Resources: Getting Started with GDB

A debugger is a program that allows you to monitor your program as it runs, inspecting the flow of the program and the values of variables.

To use gdb, the GNU DeBugger on a C++ program, you must recompile the program, telling the compiler to leave debugger information in the program. This is accomplished by added the -g option to all g++ commands. If you are using a Makefile, edit the file to accomplish this task. Remove any existing object files rm *.o. Then build again make.

To run the debugger on your program (I’ll assume your program is called ppm_menu for now.), launch like this:

gdb ./ppm_menu

You will now see the gdb) prompt. GDB has opened your program, but is not running it yet. Let’s assume you want to watch your program’s flow of execution in a couple of functions named imageMenu and takeAction. You can tell the debugger you want it to pause execution anytime either of these functions are called by setting break points. Like this:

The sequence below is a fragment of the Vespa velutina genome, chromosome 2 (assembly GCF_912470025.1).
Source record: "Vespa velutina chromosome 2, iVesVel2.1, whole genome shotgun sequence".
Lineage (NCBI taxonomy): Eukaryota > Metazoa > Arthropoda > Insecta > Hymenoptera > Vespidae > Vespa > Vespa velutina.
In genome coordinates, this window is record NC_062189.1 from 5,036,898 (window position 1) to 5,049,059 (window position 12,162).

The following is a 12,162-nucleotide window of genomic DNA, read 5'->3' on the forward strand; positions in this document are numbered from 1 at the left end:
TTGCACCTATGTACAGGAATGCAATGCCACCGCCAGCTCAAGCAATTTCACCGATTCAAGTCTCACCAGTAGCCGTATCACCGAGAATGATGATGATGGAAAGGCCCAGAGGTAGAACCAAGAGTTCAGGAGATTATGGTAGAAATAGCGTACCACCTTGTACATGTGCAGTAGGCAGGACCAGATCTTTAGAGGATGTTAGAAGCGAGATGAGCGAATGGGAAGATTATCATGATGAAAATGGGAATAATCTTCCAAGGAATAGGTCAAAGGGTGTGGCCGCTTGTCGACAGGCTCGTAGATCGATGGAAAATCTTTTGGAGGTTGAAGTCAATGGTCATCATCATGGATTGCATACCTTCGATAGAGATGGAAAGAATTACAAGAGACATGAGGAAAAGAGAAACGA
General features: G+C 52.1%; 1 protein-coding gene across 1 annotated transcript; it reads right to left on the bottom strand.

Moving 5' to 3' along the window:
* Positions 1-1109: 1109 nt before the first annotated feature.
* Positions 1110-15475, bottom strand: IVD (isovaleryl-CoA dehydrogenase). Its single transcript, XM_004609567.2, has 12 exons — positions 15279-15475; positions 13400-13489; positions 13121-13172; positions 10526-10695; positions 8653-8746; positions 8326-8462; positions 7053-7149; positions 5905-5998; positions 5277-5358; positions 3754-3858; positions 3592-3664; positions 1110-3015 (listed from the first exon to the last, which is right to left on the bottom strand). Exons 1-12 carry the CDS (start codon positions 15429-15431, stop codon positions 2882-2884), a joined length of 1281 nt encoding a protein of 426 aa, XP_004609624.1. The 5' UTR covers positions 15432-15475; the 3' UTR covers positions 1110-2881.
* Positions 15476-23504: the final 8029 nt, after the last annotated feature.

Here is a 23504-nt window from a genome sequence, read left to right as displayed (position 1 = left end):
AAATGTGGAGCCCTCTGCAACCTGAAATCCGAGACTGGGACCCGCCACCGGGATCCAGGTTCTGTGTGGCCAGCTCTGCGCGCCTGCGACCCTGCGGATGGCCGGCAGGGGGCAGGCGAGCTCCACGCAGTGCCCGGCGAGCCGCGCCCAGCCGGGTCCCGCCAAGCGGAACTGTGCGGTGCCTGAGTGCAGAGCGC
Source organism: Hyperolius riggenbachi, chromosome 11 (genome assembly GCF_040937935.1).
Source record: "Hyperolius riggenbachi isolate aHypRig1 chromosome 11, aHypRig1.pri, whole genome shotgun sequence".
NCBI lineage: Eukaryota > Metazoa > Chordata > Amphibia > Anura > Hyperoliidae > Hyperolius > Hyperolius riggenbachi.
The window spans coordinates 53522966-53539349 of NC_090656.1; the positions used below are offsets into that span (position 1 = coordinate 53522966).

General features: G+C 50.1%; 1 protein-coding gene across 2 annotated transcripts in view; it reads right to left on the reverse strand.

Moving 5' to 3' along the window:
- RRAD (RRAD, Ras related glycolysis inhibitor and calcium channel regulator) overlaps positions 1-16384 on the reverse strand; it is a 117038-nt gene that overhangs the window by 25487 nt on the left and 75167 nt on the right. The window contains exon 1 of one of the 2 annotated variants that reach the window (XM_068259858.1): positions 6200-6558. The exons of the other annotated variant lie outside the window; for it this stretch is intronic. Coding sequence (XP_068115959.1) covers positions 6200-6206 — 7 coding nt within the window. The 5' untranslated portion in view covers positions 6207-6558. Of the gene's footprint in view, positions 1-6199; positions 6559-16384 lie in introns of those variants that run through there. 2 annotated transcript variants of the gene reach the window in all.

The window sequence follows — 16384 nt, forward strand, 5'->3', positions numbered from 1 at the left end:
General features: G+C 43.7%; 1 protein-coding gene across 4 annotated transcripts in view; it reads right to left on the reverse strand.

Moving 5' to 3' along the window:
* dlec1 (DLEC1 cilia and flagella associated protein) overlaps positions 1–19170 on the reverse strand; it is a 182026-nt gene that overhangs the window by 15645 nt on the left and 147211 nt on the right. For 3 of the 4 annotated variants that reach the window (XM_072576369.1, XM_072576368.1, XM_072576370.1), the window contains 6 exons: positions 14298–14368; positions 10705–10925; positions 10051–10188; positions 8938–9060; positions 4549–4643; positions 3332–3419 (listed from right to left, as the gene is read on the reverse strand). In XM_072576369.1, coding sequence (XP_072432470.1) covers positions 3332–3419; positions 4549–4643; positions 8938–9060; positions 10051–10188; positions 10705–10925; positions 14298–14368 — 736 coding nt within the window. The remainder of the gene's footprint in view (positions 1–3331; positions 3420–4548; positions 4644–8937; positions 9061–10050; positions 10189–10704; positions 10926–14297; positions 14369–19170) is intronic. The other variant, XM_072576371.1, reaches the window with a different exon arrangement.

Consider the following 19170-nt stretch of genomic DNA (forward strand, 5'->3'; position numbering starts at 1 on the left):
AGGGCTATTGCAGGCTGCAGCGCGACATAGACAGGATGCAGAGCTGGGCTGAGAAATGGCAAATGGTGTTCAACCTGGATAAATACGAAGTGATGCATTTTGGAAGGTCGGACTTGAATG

break imageMenu
break takeAction

Now you can start running the program, in the debugger by using the run command:

run

The program will execute until one of the break points is reached, or the program terminates. Let’s say that the program enters the imageMenu function and so GDB pauses execution. You can now step through the statements in this function one at a time using the next command.

next
next
...
next

Every time you say next, gdb will run the next line of code. Along the way, you might want to examine the value of a variable. You can see variable values using the print command. For example, if you wanted to see the value of a variable named output_image, you could say:

print output_image

If you are done stepping through the program one line at a time and want to continue running the program at full speed, you can use the continue command. The program will continue until another break point is reached, or the program terminates.

If you just want to stop the debugger, use the quit command.

The debugger has many more features, but that should get you started.

Last Updated 03/23/2020